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投资理财

嘉信理财借助AI判断投资者情绪

Chris Taylor 2019年07月16日

嘉信理财有新的方法来判断你是否感到悲观。

下次股市大跌时,把手机放在旁边,因为你的经纪公司可能会打电话来,给你一些建议。

如果你是嘉信理财的自我导向投资者,那么欢迎加入“看空项目”。总部设在旧金山的嘉信理财推出了这个半人工智能、半人工操作的项目,旨在防止投资者做出愚蠢的决定。

我们来看看这个项目是怎么运作的:由人工智能根据数以百计的行为或人口统计学属性来扫描客户群,如果算法计算出你有60%的可能在波动性很高时卖出股票,而市场正在剧烈震荡,那么你就会接到一个电话。

“研究表明,在熊市中卖出股票的投资者在随后几年里获得的平均回报较低。” 嘉信理财的投资服务执行副总裁特里·卡尔森说道,“因此,我们使用预测性建模来确定哪些客户可能容易受到市场情绪升温和噪音增加的影响。”

但这个项目不是要让你去做些什么,而是让你什么都别做。

举例来说,在2009年春季的上一次金融大动荡中,如果有人惊慌失措卖掉了所有股票,转而持有现金。这在当时算不上疯狂,因为整个金融体系似乎正在崩溃。然而最终这将会变成一个灾难性的决定。

但如果当时他并未选择退出市场,甚至买了更多的股票,那就很可能会迎来好日子。自从股市触底以来,标准普尔500指数的反弹已经超过250%。

这就是嘉信理财想要传递的信息。

因此,在波动性很高或熊市转折的时期,嘉信理财就会派人来给你讲这件事情。

而面临风险做出大动作的投资者通常是指在原投资组合中持有超过75%的股票,随后降至25%以下的人。嘉信理财表示,在公司的客户中大约有50万名此类投资者。与大多数客户相比,这类客户的高风险资产配置比例较高,而且交易频繁。

“这类客户可能会因为感到紧张而说:‘我要退出市场。’” 嘉信理财负责咨询和交易服务的高级副总裁巴里·梅泽尔说道,“当客户有这样的情绪时,往往会做出糟糕的决定。”

当然,该项目不能保证投资者会作何反应,也不能保证结果如何。梅泽尔表示,有些客户可能会听取并领会这种建议,但有些可能不置可否,有些甚至可能会怀疑打电话的原因,并抱怨道:“他们给我提供指导一定有自己的目的。”

但该项目从2018年12月开始试行,到目前为止其效果一直都令人鼓舞。与没有接到这种电话的对照组相比,收到来电的投资者撤出市场的资产减少了27%。而这些投资者的“客户促进者得分”,实际上就是他们的总体客户满意度,也有了明显的提高。

对金融公司来说,这种应用型人工智能可能只是一个开始。卡尔森表示,另一个可能发挥作用的例子是物理迁移,这在人的一生中平均会发生11次,可能会引发各种重大的财务事件,比如退休延期、新的保险责任范围和短期现金需求等。因此,如果人工智了解到你可能会搬到其他地方,那么嘉信理财就可以迅速采取行动。

至于“看空项目”,卡尔森将其比作帮助你为大型比赛进行训练的跑步应用。“基于速度和心率等数据,跑步应用能够帮助测量和预测你是否做好了准备。”卡尔森说道,她自己就是一名参加过21次马拉松的运动员。“如果你还没有准备好,那就找出哪些地方需要重新调整。”

如果想要顺利跑到退休的终点线,又有谁不需要一点帮助呢?(财富中文网)

译者:艾伦

审校:夏林

The next time the stock market tanks, keep your phone handy—it might be your brokerage on the line with a little advice.

If you’re a self-directed investor with Charles Schwab & Co., anyways. Welcome to “Project Bear”: The San Francisco-based brokerage’s part-artificial intelligence, part-human program to keep investors from making dumb decisions.

Here’s how it works: AI scans its client base for hundreds of behavioral or demographic attributes. If the algorithm figures that you have a 60% of greater likelihood of selling in times of high volatility, and the market is going wild—well, you’re getting a call.

“All the research shows research shows that investors who sell in bear markets have lower average returns in following years,” says Terri Kallsen, Schwab’s executive VP of investor services. “So we use predictive modeling to identify which clients might be vulnerable to increased emotion and noise in the markets.”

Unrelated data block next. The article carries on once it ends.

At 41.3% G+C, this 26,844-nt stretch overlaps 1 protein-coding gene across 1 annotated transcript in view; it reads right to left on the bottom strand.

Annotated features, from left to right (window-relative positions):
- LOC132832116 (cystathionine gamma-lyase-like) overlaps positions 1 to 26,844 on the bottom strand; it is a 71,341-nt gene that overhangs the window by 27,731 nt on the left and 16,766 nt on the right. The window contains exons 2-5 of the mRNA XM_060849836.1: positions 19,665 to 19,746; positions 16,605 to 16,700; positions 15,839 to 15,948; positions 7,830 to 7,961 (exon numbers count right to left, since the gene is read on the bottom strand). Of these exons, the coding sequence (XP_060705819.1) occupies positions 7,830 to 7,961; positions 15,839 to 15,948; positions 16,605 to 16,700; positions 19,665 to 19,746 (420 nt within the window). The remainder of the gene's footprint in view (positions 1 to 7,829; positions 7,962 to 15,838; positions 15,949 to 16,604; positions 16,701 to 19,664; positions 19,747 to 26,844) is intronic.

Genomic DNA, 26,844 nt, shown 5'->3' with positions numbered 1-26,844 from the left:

But the point isn’t to get you to do something, it’s usually to get you to do nothing.

Take the example of someone who panicked during the last great financial upheaval, back in the spring of 2009. If you sold everything and went to cash—not that crazy at the time, since the whole financial system seemed like it was melting down— that decision would turn out to be a catastrophic one.

Whereas if you stayed in the market, or maybe even bought more, then you very well may be set for life. Since the market bottom, the S&P 500 has rebounded by more than 250%.

That’s the kind of information that Schwab wants to impart.

So in periods of high volatility, or a bear-market turn, someone will be dispatched to talk you through it.

Schwab says it has identified around 500,000 of its investors who were at risk of making a big move, which they define as someone going from over 75% equities in their portfolio to below 25%. Those clients have higher-risk allocations than most, and are frequent traders.

“Those are the clients who might get nervous and say, ‘I’m out,’ ” says Barry Metzger, Schwab’s senior VP for advice and trading services. “When emotion comes into play like that, clients often make poor decisions.”

The program is no guarantee of investor response or outcomes, of course. Some clients may listen to and appreciate the advice, but some may be neutral—and some may even be skeptical of why Schwab is calling, and complain “they are self-directed for a reason,” Metzger says.

But the results so far—the program was piloted in December of 2018—have been encouraging. Investors who received an outreach withdrew 27% less in assets, compared to a control group who didn’t get a call. And the ‘Client Promoter Score’ of those investors—essentially, their overall customer satisfaction—also got a noticeable bump.

This kind of applied A.I. may be just the beginning for financial firms. Another example of where it might come into play, says Kallsen: A physical move, which happens on average 11 times over the course of one’s life. That can trigger all sorts of major financial events such as retirement rollovers, new insurance coverages, and short-term cash requirements. So if A.I. gets wind that you might be on the move, the firm can spring into action.

As for Project Bear, Kallsen likens it to a running app that helps you train for big races. “Based on data like pace and heart rate, a running app will help measure and predict whether you are ready,” says Kallsen, herself a 21-time marathoner. “If you’re not, then you can figure out where to readjust.”

And who doesn’t need a little help getting to the finish line of retirement.

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